Do you get discouraged about writing ever? If so, who’s got your back?
I’m definitely one of those people who struggles at times with the writing process even though I love it as a whole. There’s that old saying: “I don’t like writing, I like having written.” I’m definitely one of those types of writers. But I’m pretty self-motivated and can always reach out to my writing friends when things get challenging.
Let’s talk a bit about platform. To your knowledge, does anyone really know which measures work for author self-promotion? If so, when are they best done?
Honestly, no, I don’t know that anyone really knows, and if there have been any quasi-scientific studies done on this I haven’t seen them. There’s a general consensus that self-promotion does help and does sell books, but what types of promotions, what types of social media activities, and how much overall effect? It’s a mystery.
The most I’ve seen is that there is a correlation between social media buzz and box office revenue, which goes to show that word of mouth really is the thing.
You seem to genuinely enjoy blogging, and I can appreciate how much that platform can do for you as an author, but what about the writing forums? Why do you keep them going and why participate as much as you do?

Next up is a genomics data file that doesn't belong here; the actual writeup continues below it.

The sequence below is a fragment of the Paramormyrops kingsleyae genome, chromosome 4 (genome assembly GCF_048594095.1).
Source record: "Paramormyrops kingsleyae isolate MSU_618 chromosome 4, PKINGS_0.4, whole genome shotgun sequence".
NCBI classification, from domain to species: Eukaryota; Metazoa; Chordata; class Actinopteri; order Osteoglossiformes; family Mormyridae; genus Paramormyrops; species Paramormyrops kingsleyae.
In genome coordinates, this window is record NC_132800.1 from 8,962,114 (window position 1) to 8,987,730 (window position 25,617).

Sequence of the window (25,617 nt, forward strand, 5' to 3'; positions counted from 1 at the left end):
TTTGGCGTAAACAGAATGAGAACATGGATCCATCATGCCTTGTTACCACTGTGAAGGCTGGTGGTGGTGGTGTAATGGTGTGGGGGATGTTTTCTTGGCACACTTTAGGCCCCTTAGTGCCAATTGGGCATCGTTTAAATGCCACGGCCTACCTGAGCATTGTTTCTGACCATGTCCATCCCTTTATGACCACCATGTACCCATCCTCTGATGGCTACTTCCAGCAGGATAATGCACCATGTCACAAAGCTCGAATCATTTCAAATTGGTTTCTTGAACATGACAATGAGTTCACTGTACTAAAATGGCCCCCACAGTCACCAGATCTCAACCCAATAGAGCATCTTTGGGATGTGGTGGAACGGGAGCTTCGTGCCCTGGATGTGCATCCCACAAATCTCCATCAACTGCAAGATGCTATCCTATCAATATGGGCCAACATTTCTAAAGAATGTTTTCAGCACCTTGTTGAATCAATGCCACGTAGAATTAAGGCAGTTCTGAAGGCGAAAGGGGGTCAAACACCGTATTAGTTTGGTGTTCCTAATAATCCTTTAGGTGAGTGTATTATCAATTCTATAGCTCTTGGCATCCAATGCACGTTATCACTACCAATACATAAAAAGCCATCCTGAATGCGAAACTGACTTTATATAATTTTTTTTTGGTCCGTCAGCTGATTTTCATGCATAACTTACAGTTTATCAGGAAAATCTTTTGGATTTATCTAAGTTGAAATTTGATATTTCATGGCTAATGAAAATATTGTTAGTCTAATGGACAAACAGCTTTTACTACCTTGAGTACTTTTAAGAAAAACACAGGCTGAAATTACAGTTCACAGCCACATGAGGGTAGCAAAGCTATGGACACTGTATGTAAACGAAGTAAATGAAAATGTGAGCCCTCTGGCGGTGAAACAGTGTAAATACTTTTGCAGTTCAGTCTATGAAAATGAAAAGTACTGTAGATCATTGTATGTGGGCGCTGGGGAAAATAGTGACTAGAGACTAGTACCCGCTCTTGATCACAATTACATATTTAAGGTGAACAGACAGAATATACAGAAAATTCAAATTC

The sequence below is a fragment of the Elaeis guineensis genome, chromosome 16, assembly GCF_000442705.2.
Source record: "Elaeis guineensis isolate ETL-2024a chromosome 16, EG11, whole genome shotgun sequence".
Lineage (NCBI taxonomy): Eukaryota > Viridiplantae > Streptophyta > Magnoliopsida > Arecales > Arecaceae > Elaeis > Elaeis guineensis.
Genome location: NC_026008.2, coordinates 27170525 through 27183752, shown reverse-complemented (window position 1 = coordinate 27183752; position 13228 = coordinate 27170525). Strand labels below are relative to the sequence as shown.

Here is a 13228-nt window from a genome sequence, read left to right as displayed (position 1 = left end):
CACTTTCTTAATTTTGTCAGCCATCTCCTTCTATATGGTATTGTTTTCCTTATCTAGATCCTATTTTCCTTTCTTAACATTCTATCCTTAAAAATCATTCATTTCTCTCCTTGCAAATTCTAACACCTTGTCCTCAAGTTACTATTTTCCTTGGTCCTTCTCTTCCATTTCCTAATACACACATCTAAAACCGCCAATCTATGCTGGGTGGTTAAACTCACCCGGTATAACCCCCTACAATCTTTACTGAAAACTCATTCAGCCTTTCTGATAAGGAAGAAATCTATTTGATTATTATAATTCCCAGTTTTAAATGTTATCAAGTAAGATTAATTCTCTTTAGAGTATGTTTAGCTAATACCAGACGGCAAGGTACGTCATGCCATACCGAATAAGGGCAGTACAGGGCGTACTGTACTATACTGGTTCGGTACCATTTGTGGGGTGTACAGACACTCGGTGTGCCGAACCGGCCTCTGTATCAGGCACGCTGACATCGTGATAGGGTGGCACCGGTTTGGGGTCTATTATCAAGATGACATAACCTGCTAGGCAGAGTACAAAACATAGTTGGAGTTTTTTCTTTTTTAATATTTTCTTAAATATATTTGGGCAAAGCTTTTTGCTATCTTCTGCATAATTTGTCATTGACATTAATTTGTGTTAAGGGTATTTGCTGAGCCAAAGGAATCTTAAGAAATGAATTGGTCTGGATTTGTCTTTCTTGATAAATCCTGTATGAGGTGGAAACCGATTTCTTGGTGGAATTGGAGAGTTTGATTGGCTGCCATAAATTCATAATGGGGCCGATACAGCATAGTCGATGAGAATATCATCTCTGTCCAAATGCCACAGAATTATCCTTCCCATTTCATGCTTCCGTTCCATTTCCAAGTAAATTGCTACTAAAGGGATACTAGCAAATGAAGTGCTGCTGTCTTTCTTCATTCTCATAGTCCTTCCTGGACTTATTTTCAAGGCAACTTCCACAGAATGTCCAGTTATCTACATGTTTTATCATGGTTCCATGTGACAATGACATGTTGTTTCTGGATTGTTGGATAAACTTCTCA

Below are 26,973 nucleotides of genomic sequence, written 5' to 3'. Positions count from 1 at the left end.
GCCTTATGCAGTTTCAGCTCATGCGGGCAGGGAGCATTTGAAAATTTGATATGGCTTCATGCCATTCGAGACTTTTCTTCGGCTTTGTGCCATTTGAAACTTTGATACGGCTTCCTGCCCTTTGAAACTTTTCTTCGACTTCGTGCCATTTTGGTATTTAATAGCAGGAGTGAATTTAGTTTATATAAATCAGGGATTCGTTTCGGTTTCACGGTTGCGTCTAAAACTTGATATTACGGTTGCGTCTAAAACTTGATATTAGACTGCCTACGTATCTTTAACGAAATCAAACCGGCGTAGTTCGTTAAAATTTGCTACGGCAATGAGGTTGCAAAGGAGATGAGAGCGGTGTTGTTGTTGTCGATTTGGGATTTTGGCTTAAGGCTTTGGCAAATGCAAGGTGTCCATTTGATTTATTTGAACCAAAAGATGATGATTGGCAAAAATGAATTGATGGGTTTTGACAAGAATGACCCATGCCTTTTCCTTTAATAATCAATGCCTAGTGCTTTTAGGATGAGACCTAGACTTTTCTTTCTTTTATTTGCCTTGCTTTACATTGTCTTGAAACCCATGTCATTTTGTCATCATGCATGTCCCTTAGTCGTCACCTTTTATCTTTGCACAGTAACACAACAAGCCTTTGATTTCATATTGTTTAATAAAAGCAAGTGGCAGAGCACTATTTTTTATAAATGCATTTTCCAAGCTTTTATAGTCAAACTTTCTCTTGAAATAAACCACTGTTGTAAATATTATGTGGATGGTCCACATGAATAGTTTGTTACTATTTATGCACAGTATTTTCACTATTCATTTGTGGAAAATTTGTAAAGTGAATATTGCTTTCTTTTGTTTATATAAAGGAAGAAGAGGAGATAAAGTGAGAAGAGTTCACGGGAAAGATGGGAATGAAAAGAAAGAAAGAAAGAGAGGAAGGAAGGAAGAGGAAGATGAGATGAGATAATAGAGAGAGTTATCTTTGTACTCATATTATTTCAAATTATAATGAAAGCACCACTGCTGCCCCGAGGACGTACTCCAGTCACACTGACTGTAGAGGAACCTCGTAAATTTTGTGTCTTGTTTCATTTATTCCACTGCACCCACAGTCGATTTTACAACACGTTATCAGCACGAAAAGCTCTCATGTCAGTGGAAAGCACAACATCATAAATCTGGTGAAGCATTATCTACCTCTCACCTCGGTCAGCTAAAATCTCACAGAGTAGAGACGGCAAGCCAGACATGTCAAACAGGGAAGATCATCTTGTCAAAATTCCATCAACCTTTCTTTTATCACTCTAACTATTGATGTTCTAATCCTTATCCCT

I see the Forums as an extension of the blog. They’re a place for people to give their own opinions, get feedback, and participate in the community. Writing is a pretty solitary pursuit, so having the support of a community is so important. The only people who really know what it’s like to write a novel are fellow writers.
In addition to your role at CNET, given that you have such a broad interest in communications, what are your career goals in the future? For instance, have you considered a non-fiction book about writing? Are there novels you want to write beyond JACOB WONDERBAR?
I definitely want to keep writing, both within the JACOB WONDERBAR world and beyond. And yes, I’ve been thinking about a nonfiction project or two as well, stay tuned on that.
As far as career goals, I’m loving CNET, and at this point I know better than to plan too far ahead—my job, social media manager, didn’t even exist a few years ago, so who knows what’s next.
Now, let’s finally talk about your book. :) Last month you became the debut author of JACOB WONDERBAR AND THE COSMIC SPACE KAPOW — a book I’m certain my son would have appreciated when he was younger. Its premise is described as follows:
Jacob Wonderbar is used to detentions, but when a spaceship crashes near his house, he finds himself in a whole new level of trouble. After swapping a corn dog for the ship, he and his two best friends, Sarah Daisy and Dexter, take off on a madcap adventure. They accidentally cause an epic explosion, get kidnapped by a space pirate, and are marooned on planets like Numonia and Paisley, where the air smells like burp breath and revenge-hungry substitute teachers rule. And that’s only the beginning . . . It turns out that there’s an entire colony of space humans, and Jacob’s long-lost father just might be one of them.